90. 90.
    Tischler MD, Rowan M, LeWinter MM (1993) Increased left ventricular mass after thoracotomy and pericardiotomy. A role for relief of pericardial constraint? Circulation 87(6):1921–1927PubMedCrossRefGoogle Scholar
  91. 91.
    Honnemann J, Figiel JH, Rominger M (2009) Heart dislocation-a rare life-threatening complication after pneumonectomy. Rofo 181(3):264–265PubMedCrossRefGoogle Scholar
  92. 92.
    Leibecke T, Stoeckelhuber BM, Gellissen J, Bartels C, Meier T, Eberhardt F, Helmberger T, Rademaker J (2008) Posttraumatic and postoperative cardiac luxation: computed tomography findings in nine patients. J Trauma 64(3):721–726PubMedCrossRefGoogle Scholar
  93. 93.
    Bogaert J, Francone M (2009) Cardiovascular magnetic resonance in pericardial diseases. J Cardiovasc Magn Reson 11:14PubMedCrossRefGoogle Scholar
  94. 94.
    Syed IS, Glockner JF, Feng D, Araoz PA, Martinez MW, Edwards WD, Gertz MA, Dispenzieri A, Oh JK, Bellavia D, Tajik AJ, Grogan M (2010) Role of cardiac magnetic resonance imaging in the detection of cardiac amyloidosis. JACC Cardiovasc Imaging 3(2):155–164PubMedCrossRefGoogle Scholar
  95. 95.
    Gomes AS, Lois JF, Child JS, Brown K, Batra P (1987) Cardiac tumors and thrombus: evaluation with MR imaging. AJR Am J Roentgenol 149(5):895–899PubMedCrossRefGoogle Scholar
  96. 96.
    Lund JT, Ehman RL, Julsrud PR, Sinak LJ, Tajik AJ (1989) Cardiac masses: assessment by MR imaging. AJR Am J Roentgenol 152(3):469–473PubMedCrossRefGoogle Scholar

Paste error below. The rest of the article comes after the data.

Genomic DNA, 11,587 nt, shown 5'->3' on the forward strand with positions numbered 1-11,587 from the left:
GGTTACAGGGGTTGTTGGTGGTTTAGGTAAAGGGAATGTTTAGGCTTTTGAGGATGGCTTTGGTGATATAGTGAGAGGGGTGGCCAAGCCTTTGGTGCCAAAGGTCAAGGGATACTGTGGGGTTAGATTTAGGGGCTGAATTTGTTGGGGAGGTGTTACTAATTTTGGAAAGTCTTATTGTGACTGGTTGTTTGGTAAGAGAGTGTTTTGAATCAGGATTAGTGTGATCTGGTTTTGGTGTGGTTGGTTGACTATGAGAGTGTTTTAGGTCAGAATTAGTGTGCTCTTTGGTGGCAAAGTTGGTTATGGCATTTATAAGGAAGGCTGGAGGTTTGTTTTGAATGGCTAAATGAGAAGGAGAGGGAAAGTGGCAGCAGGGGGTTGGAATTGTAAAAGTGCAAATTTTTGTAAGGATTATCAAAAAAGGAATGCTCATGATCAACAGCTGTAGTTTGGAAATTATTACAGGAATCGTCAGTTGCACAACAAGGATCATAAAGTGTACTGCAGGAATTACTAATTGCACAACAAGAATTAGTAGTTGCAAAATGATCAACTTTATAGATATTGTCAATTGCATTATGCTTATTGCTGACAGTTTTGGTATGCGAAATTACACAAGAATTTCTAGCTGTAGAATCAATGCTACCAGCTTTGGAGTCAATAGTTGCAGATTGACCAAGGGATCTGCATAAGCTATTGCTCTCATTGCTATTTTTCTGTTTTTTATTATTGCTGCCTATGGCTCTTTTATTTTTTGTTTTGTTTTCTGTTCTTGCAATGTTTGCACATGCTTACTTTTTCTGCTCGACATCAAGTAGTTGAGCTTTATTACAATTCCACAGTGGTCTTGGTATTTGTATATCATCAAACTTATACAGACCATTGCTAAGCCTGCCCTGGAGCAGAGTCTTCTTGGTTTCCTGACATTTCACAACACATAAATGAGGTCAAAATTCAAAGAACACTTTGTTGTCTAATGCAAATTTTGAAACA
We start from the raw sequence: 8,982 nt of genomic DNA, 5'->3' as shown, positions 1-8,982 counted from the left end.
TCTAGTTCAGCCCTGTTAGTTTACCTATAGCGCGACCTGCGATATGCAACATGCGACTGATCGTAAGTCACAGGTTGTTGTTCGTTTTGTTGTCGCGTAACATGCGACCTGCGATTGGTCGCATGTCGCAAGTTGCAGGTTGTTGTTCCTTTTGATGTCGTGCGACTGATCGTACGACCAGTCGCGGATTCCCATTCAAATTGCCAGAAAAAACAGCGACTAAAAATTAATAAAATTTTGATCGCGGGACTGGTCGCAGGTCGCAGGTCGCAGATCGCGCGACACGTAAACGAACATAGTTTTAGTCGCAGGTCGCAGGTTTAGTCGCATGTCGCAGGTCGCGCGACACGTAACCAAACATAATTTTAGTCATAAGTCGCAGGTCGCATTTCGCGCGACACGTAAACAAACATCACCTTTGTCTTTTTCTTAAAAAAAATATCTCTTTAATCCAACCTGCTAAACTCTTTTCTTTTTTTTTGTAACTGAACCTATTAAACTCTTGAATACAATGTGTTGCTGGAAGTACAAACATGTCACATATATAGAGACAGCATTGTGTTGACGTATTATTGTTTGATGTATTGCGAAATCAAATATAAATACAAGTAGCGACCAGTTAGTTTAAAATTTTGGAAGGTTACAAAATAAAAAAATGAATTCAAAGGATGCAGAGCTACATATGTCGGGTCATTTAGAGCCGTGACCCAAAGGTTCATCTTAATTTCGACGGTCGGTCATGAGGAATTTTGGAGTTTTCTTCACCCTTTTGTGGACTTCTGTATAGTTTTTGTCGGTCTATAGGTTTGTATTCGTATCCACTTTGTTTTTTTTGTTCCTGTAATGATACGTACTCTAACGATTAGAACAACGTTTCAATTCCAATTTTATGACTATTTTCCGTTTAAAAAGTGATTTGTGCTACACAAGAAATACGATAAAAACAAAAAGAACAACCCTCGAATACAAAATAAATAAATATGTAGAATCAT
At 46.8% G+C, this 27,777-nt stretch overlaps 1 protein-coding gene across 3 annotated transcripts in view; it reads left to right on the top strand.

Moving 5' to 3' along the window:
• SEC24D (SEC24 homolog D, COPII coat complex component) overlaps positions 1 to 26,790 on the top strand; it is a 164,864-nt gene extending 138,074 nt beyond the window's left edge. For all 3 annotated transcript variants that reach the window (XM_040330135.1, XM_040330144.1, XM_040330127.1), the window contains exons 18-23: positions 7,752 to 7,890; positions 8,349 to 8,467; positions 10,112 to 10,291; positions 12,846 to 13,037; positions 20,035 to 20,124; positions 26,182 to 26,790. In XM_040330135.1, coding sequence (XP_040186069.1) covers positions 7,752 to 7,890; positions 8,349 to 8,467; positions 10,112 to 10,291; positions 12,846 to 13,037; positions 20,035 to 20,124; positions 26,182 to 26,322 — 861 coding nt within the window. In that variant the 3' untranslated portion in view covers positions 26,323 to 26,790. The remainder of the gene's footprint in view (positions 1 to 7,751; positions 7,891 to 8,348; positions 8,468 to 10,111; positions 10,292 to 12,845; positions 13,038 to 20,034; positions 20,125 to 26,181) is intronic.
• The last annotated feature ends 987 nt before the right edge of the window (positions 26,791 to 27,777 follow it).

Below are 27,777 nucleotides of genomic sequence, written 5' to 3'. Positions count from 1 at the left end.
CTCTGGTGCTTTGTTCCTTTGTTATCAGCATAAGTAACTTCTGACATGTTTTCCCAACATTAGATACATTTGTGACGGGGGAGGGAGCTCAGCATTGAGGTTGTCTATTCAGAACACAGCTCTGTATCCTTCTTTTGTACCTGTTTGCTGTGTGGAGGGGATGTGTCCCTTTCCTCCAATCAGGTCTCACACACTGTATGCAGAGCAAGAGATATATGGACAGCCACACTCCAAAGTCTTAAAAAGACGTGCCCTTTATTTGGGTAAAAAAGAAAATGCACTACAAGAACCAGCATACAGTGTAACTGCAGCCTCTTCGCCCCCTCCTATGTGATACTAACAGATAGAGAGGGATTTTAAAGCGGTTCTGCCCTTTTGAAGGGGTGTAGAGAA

97. 97.
    Oyama N, Oyama N, Komuro K, Nambu T, Manning WJ, Miyasaka K (2004) Computed tomography and magnetic resonance imaging of the pericardium: anatomy and pathology. Magn Reson Med Sci 3(3):145–152PubMedCrossRefGoogle Scholar
  98. 98.
    Smith WH, Beacock DJ, Goddard AJ, Bloomer TN, Ridgway JP, Sivananthan UM (2001) Magnetic resonance evaluation of the pericardium. Br J Radiol 74(880):384–392PubMedGoogle Scholar
  99. 99.
    Mahabadi AA, Massaro JM, Rosito GA, Levy D, Murabito JM, Wolf PA, O’Donnell CJ, Fox CS, Hoffmann U (2009) Association of pericardial fat, intrathoracic fat, and visceral abdominal fat with cardiovascular disease burden: the Framingham Heart Study. Eur Heart J 30(7):850–856PubMedCrossRefGoogle Scholar
  100. 100.
    Maisch B, Ristic AD, Rupp H, Spodick DH (2001) Pericardial access using the PerDUCER and flexible percutaneous pericardioscopy. Am J Cardiol 88(11):1323–1326PubMedCrossRefGoogle Scholar

Copyright information

© Springer Science+Business Media, LLC 2012

Authors and Affiliations

  • Peter Alter
    • 1
  • Jens H. Figiel
    • 2
  • Thomas P. Rupp
    • 1
  • Georg F. Bachmann
    • 3
  • Bernhard Maisch
    • 1
  • Marga B. Rominger
    • 2
  1. 1.Internal Medicine—CardiologyPhilipps UniversityMarburgGermany
  2. 2.Department of RadiologyPhilipps UniversityMarburgGermany
  3. 3.Department of RadiologyKerckhoff Heart CenterBad NauheimGermany

Personalised recommendations